Can Dogs Sense Our Emotions?
All dog owners like to think that their pet can sense their mood and emotions. Although researchers now accept that dogs, and other non-human animals, can experience primary emotions such as anxiety, fear, and anger, they still do not accept that “animals” have a sense of self and are capable of sophisticated secondary emotions. Instead, the scientists believe that non-human animals are incapable of understanding the feelings of others around them. Without a sense of self, they say, secondary emotions, like jealousy (he's enjoying that… but I would enjoy more) or empathy (what a terrible situation that person/other dog is in) are impossible.
This is a complicated argument, and we don't have to review the details here, but suffice to say, not everyone agrees with the scientists. As sympathetic as I am to the difficulties of scientifically proving animal self-awareness and secondary emotions, I prefer to give animals the benefit of the doubt. I assume that higher animals, like dogs, are sensitive creatures with feelings and emotions that can and do project beyond the blatantly obvious.
Examples of Dogs Sensing our Emotions
Conclusion About Can Dogs Sense Our Emotions?
Examples of dogs seemingly picking up on our emotions are endless but still the scientific proof is not there. I suppose it would be very difficult for some folks to accept that dogs, or any animals, might have minds that work in ways similar to our own. I suppose the believers still have a long way to go to convince the skeptics.
The case against animals being able to pick up on our mood and mindset is based on lack of confirmatory evidence as opposed to conclusive evidence to the contrary. But the times they are a changin.' In one primate experiment, Harvard researchers trained a monkey to lower a basket of fruit down from a pulley in the ceiling. When the researchers stopped putting fruit in the basket, the monkey stopped lowering the basket. When another monkey was suspended in the basket and screamed blue murder, the trained monkey lowered him to the ground. The action appears to reflect empathy though the researchers are still working on other possible explanations.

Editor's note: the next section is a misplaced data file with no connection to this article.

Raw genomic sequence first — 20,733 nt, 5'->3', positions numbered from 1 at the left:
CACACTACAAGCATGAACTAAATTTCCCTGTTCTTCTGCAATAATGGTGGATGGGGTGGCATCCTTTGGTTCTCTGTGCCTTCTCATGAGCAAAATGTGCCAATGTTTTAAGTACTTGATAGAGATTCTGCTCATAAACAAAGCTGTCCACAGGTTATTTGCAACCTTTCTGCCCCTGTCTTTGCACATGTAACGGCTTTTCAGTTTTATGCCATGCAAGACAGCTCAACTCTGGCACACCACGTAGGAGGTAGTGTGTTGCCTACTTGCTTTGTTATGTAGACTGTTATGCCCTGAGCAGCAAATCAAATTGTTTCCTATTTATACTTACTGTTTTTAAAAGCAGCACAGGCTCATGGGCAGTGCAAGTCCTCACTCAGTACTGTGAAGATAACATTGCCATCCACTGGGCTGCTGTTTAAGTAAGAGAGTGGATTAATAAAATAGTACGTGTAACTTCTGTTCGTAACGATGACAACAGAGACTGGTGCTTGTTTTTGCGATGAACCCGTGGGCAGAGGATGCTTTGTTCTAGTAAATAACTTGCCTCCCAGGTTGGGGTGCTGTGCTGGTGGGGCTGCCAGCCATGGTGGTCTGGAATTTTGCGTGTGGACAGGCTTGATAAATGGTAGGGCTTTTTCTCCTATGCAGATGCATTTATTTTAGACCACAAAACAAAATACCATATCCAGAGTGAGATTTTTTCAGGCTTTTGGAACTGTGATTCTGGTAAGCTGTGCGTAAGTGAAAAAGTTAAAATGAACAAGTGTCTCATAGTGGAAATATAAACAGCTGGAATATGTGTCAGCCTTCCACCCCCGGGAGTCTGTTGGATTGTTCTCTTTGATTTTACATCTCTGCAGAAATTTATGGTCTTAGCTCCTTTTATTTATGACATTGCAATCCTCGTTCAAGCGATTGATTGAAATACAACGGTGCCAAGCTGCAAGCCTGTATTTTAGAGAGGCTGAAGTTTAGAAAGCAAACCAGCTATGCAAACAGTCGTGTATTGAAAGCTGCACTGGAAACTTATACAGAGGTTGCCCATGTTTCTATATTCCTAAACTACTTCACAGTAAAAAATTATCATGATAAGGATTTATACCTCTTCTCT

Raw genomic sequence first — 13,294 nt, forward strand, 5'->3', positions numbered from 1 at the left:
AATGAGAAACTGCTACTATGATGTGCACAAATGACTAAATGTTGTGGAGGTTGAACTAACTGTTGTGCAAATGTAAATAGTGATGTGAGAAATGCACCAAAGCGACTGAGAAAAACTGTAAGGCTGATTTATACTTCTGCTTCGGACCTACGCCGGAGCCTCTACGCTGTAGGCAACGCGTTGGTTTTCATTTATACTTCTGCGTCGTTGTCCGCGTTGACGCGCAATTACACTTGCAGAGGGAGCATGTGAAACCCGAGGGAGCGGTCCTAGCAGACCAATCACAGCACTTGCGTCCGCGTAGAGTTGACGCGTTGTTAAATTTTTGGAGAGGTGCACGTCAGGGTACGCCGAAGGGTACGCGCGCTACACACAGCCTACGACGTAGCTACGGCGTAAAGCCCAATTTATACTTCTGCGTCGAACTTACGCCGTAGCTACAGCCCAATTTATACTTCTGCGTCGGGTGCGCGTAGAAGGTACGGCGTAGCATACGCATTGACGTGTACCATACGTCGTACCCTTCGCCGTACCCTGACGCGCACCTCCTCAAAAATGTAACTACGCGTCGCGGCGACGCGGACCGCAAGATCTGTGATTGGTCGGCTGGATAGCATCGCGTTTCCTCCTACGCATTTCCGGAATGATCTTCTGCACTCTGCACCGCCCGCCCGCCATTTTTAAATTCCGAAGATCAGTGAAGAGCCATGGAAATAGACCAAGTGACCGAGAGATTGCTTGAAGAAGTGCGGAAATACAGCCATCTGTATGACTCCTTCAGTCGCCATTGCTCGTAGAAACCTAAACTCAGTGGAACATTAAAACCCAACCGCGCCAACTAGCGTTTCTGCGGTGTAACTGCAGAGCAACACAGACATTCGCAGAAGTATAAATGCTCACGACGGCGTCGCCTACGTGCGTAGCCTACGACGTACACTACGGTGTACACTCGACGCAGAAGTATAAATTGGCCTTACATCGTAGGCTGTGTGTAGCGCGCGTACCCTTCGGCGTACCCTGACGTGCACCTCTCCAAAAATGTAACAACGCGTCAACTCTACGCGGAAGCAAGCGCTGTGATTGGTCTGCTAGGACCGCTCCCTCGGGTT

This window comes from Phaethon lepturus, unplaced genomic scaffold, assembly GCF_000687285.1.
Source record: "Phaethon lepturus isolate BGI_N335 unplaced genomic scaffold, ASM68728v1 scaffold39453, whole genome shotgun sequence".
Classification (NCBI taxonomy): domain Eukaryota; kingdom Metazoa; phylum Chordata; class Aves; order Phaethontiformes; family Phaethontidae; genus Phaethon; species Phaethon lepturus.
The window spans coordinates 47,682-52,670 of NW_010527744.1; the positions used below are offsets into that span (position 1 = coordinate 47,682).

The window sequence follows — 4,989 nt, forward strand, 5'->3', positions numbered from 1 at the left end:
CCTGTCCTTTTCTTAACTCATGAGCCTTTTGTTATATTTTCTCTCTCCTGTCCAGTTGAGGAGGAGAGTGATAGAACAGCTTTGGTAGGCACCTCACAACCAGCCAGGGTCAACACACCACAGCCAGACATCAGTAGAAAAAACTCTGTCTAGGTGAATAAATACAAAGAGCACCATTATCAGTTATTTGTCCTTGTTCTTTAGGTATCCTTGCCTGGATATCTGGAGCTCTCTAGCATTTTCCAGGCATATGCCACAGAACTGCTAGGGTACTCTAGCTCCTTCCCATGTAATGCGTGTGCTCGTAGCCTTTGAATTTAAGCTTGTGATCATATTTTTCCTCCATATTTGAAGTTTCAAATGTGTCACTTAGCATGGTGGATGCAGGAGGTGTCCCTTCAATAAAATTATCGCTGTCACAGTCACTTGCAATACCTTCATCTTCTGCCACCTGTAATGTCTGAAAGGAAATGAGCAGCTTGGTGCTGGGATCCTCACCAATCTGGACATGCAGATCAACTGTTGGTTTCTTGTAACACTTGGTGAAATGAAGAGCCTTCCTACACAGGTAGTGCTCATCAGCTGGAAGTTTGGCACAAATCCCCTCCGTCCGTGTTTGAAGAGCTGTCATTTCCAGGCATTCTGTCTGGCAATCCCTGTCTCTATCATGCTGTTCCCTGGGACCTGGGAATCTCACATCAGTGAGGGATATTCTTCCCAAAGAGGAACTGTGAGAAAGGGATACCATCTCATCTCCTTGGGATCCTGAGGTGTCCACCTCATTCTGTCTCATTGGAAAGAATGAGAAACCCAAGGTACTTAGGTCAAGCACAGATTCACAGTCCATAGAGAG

From an evolutionary point of view, it would be very strange if dogs did not have the ability to sense mood. It would also be an almost incredible fluke if self-consciousness suddenly occurred for the first and only time in the human animal. It doesn't make sense to have a pack animal like a dog unequipped to realize when he was getting into trouble with another dog or when his behavior was having the desired effect. If dogs feel what we feel, they should be happy when we're happy, sad when we're sad, and on the lookout (or hiding) when we're angry. All of the above do occur, on an almost daily basis, in our homes.